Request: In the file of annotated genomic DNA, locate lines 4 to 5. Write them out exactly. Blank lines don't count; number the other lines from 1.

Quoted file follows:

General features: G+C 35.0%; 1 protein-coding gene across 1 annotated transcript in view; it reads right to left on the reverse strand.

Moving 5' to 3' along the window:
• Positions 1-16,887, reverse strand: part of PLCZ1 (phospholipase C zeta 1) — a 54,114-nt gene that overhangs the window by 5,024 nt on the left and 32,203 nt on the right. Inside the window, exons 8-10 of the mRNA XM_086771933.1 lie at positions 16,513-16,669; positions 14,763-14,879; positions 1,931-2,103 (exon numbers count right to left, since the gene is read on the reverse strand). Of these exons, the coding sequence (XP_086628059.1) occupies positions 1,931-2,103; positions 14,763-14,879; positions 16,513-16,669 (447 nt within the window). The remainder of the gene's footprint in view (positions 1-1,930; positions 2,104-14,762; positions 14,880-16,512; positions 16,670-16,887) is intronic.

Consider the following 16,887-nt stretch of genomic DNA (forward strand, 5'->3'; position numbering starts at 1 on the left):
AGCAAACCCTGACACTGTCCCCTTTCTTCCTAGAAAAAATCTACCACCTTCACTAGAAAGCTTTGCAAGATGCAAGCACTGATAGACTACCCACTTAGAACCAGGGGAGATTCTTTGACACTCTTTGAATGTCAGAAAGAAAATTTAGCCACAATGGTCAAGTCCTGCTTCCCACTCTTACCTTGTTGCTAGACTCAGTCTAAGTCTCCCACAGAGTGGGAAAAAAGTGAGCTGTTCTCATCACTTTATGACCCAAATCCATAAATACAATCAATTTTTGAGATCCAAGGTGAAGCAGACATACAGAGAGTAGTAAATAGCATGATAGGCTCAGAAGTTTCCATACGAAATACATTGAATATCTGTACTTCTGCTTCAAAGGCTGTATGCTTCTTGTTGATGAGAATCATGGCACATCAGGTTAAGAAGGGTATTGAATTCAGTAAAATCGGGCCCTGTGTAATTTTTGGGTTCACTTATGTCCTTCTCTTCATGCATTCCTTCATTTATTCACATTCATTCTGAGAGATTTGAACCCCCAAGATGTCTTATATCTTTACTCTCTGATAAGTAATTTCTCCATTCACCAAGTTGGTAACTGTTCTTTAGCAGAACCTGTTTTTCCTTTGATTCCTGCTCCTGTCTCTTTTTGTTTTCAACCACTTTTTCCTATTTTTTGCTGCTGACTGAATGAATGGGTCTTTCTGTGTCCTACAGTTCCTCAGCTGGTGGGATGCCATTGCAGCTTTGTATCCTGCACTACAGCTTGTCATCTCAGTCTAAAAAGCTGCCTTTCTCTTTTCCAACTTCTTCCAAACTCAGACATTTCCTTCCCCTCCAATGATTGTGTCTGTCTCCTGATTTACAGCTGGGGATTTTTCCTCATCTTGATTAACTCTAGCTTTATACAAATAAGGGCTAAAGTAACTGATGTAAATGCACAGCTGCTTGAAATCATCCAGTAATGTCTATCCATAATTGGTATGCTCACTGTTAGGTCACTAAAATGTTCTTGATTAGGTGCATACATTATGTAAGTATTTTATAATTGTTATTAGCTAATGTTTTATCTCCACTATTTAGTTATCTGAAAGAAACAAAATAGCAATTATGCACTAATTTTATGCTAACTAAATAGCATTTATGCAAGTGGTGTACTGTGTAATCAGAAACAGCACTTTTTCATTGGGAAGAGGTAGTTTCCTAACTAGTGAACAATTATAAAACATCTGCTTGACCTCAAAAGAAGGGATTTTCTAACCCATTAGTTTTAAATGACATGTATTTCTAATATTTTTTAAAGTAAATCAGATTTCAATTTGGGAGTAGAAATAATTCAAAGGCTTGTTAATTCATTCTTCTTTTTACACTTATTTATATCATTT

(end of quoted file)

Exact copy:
Consider the following 16,887-nt stretch of genomic DNA (forward strand, 5'->3'; position numbering starts at 1 on the left):
AGCAAACCCTGACACTGTCCCCTTTCTTCCTAGAAAAAATCTACCACCTTCACTAGAAAGCTTTGCAAGATGCAAGCACTGATAGACTACCCACTTAGAACCAGGGGAGATTCTTTGACACTCTTTGAATGTCAGAAAGAAAATTTAGCCACAATGGTCAAGTCCTGCTTCCCACTCTTACCTTGTTGCTAGACTCAGTCTAAGTCTCCCACAGAGTGGGAAAAAAGTGAGCTGTTCTCATCACTTTATGACCCAAATCCATAAATACAATCAATTTTTGAGATCCAAGGTGAAGCAGACATACAGAGAGTAGTAAATAGCATGATAGGCTCAGAAGTTTCCATACGAAATACATTGAATATCTGTACTTCTGCTTCAAAGGCTGTATGCTTCTTGTTGATGAGAATCATGGCACATCAGGTTAAGAAGGGTATTGAATTCAGTAAAATCGGGCCCTGTGTAATTTTTGGGTTCACTTATGTCCTTCTCTTCATGCATTCCTTCATTTATTCACATTCATTCTGAGAGATTTGAACCCCCAAGATGTCTTATATCTTTACTCTCTGATAAGTAATTTCTCCATTCACCAAGTTGGTAACTGTTCTTTAGCAGAACCTGTTTTTCCTTTGATTCCTGCTCCTGTCTCTTTTTGTTTTCAACCACTTTTTCCTATTTTTTGCTGCTGACTGAATGAATGGGTCTTTCTGTGTCCTACAGTTCCTCAGCTGGTGGGATGCCATTGCAGCTTTGTATCCTGCACTACAGCTTGTCATCTCAGTCTAAAAAGCTGCCTTTCTCTTTTCCAACTTCTTCCAAACTCAGACATTTCCTTCCCCTCCAATGATTGTGTCTGTCTCCTGATTTACAGCTGGGGATTTTTCCTCATCTTGATTAACTCTAGCTTTATACAAATAAGGGCTAAAGTAACTGATGTAAATGCACAGCTGCTTGAAATCATCCAGTAATGTCTATCCATAATTGGTATGCTCACTGTTAGGTCACTAAAATGTTCTTGATTAGGTGCATACATTATGTAAGTATTTTATAATTGTTATTAGCTAATGTTTTATCTCCACTATTTAGTTATCTGAAAGAAACAAAATAGCAATTATGCACTAATTTTATGCTAACTAAATAGCATTTATGCAAGTGGTGTACTGTGTAATCAGAAACAGCACTTTTTCATTGGGAAGAGGTAGTTTCCTAACTAGTGAACAATTATAAAACATCTGCTTGACCTCAAAAGAAGGGATTTTCTAACCCATTAGTTTTAAATGACATGTATTTCTAATATTTTTTAAAGTAAATCAGATTTCAATTTGGGAGTAGAAATAATTCAAAGGCTTGTTAATTCATTCTTCTTTTTACACTTATTTATATCATTT